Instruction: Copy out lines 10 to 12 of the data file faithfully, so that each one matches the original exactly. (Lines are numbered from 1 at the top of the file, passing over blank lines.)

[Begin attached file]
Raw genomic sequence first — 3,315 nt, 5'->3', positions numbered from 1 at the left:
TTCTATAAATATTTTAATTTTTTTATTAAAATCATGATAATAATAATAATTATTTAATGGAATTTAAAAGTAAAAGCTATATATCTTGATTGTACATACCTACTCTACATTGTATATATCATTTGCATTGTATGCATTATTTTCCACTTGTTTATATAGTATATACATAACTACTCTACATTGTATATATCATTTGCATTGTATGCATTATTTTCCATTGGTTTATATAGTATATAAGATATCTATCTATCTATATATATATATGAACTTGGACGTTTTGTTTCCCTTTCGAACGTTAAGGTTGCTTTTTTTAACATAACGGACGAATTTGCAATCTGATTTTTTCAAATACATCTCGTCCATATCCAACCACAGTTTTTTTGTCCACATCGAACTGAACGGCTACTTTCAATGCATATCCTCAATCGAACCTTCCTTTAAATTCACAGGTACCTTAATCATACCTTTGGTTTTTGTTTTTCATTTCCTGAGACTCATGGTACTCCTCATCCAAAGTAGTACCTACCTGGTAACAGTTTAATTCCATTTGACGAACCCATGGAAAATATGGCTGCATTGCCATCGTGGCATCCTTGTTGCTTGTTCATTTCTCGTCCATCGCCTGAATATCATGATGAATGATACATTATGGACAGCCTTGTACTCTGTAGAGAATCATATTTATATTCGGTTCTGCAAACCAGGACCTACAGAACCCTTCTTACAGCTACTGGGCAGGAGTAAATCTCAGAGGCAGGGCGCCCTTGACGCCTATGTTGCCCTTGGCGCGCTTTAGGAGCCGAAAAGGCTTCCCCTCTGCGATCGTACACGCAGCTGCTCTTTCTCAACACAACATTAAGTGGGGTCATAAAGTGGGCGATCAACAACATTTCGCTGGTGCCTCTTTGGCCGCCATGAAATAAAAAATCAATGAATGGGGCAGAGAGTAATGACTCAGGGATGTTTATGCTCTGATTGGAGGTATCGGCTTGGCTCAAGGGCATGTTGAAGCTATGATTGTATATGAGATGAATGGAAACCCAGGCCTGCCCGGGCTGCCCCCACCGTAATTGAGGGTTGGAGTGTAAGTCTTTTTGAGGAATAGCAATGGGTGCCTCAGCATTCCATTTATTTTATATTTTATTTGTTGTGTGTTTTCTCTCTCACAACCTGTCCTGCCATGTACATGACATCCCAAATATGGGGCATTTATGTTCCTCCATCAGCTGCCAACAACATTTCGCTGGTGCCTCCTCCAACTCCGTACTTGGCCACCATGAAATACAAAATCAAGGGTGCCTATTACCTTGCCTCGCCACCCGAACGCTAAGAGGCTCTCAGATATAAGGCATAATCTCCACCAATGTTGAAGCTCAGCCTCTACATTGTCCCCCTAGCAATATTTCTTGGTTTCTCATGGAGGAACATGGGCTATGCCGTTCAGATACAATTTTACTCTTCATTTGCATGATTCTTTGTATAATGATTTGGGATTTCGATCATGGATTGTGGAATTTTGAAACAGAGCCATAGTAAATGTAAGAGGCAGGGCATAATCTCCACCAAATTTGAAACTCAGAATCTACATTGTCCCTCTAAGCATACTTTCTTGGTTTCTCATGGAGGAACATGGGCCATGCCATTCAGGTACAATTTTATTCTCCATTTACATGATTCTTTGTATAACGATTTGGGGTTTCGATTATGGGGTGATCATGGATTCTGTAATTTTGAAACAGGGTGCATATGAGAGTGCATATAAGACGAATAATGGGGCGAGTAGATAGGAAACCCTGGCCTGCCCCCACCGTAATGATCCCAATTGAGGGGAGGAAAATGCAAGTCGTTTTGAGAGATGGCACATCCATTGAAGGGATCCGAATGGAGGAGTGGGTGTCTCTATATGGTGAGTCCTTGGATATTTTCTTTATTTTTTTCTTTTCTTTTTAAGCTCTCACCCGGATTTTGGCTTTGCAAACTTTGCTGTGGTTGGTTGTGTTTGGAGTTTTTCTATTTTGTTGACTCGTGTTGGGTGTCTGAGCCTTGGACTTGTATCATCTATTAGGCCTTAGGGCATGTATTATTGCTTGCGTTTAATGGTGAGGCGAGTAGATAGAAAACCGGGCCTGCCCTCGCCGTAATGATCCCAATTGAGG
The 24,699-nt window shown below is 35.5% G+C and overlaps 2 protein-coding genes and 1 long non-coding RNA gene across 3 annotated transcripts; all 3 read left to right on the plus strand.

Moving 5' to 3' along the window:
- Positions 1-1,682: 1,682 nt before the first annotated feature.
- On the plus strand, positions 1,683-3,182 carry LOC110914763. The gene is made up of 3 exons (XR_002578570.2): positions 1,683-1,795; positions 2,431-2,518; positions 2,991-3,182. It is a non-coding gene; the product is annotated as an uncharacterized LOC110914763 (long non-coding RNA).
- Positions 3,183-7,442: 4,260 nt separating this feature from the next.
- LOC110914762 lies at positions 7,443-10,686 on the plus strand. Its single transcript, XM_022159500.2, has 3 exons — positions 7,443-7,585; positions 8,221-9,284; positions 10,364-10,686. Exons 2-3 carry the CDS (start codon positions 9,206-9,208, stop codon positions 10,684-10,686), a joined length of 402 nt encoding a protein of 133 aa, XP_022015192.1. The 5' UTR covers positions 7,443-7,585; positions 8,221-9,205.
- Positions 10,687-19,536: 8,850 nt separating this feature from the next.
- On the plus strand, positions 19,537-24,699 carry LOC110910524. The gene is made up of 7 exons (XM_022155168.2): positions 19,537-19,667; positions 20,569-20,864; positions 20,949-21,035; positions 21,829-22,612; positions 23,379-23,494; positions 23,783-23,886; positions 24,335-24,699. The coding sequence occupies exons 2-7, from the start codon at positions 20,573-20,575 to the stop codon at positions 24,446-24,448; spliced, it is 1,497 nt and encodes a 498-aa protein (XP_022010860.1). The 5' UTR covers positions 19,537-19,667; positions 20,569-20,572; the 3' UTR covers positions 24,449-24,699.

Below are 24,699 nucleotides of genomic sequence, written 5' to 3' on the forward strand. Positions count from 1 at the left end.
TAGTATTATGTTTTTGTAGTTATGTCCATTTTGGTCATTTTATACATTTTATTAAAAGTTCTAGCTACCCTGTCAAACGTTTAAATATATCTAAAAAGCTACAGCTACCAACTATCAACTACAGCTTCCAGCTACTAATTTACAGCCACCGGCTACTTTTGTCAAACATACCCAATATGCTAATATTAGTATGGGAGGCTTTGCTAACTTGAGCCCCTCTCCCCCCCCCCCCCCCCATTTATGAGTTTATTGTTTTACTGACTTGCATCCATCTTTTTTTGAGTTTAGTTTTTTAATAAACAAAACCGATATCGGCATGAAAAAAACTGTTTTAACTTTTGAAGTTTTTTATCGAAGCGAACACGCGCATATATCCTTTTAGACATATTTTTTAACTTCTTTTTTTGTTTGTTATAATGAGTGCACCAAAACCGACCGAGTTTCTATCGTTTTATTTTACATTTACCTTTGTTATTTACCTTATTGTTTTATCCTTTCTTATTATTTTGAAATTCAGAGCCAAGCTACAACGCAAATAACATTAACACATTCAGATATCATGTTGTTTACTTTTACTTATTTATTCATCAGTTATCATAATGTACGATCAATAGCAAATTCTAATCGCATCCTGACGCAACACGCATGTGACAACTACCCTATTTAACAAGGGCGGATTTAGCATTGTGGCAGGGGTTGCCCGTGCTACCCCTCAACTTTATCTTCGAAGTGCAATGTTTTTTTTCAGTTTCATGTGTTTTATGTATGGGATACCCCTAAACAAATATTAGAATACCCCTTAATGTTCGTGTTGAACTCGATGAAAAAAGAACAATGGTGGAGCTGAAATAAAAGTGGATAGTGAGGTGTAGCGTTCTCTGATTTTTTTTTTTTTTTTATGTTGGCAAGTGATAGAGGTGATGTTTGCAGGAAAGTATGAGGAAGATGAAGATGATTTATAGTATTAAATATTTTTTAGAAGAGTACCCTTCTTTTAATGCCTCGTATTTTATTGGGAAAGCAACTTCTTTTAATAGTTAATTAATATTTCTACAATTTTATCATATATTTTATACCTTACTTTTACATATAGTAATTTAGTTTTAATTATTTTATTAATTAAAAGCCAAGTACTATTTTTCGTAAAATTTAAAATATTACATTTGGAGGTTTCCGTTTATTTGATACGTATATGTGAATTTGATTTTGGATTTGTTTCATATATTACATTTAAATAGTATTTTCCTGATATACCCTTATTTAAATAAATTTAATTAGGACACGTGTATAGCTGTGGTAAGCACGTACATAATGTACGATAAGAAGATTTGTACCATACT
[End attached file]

- On the plus strand, positions 19,537-24,699 carry LOC110910524. The gene is made up of 7 exons (XM_022155168.2): positions 19,537-19,667; positions 20,569-20,864; positions 20,949-21,035; positions 21,829-22,612; positions 23,379-23,494; positions 23,783-23,886; positions 24,335-24,699. The coding sequence occupies exons 2-7, from the start codon at positions 20,573-20,575 to the stop codon at positions 24,446-24,448; spliced, it is 1,497 nt and encodes a 498-aa protein (XP_022010860.1). The 5' UTR covers positions 19,537-19,667; positions 20,569-20,572; the 3' UTR covers positions 24,449-24,699.

Below are 24,699 nucleotides of genomic sequence, written 5' to 3' on the forward strand. Positions count from 1 at the left end.
TAGTATTATGTTTTTGTAGTTATGTCCATTTTGGTCATTTTATACATTTTATTAAAAGTTCTAGCTACCCTGTCAAACGTTTAAATATATCTAAAAAGCTACAGCTACCAACTATCAACTACAGCTTCCAGCTACTAATTTACAGCCACCGGCTACTTTTGTCAAACATACCCAATATGCTAATATTAGTATGGGAGGCTTTGCTAACTTGAGCCCCTCTCCCCCCCCCCCCCCCCATTTATGAGTTTATTGTTTTACTGACTTGCATCCATCTTTTTTTGAGTTTAGTTTTTTAATAAACAAAACCGATATCGGCATGAAAAAAACTGTTTTAACTTTTGAAGTTTTTTATCGAAGCGAACACGCGCATATATCCTTTTAGACATATTTTTTAACTTCTTTTTTTGTTTGTTATAATGAGTGCACCAAAACCGACCGAGTTTCTATCGTTTTATTTTACATTTACCTTTGTTATTTACCTTATTGTTTTATCCTTTCTTATTATTTTGAAATTCAGAGCCAAGCTACAACGCAAATAACATTAACACATTCAGATATCATGTTGTTTACTTTTACTTATTTATTCATCAGTTATCATAATGTACGATCAATAGCAAATTCTAATCGCATCCTGACGCAACACGCATGTGACAACTACCCTATTTAACAAGGGCGGATTTAGCATTGTGGCAGGGGTTGCCCGTGCTACCCCTCAACTTTATCTTCGAAGTGCAATGTTTTTTTTCAGTTTCATGTGTTTTATGTATGGGATACCCCTAAACAAATATTAGAATACCCCTTAATGTTCGTGTTGAACTCGATGAAAAAAGAACAATGGTGGAGCTGAAATAAAAGTGGATAGTGAGGTGTAGCGTTCTCTGATTTTTTTTTTTTTTTTATGTTGGCAAGTGATAGAGGTGATGTTTGCAGGAAAGTATGAGGAAGATGAAGATGATTTATAGTATTAAATATTTTTTAGAAGAGTACCCTTCTTTTAATGCCTCGTATTTTATTGGGAAAGCAACTTCTTTTAATAGTTAATTAATATTTCTACAATTTTATCATATATTTTATACCTTACTTTTACATATAGTAATTTAGTTTTAATTATTTTATTAATTAAAAGCCAAGTACTATTTTTCGTAAAATTTAAAATATTACATTTGGAGGTTTCCGTTTATTTGATACGTATATGTGAATTTGATTTTGGATTTGTTTCATATATTACATTTAAATAGTATTTTCCTGATATACCCTTATTTAAATAAATTTAATTAGGACACGTGTATAGCTGTGGTAAGCACGTACATAATGTACGATAAGAAGATTTGTACCATACT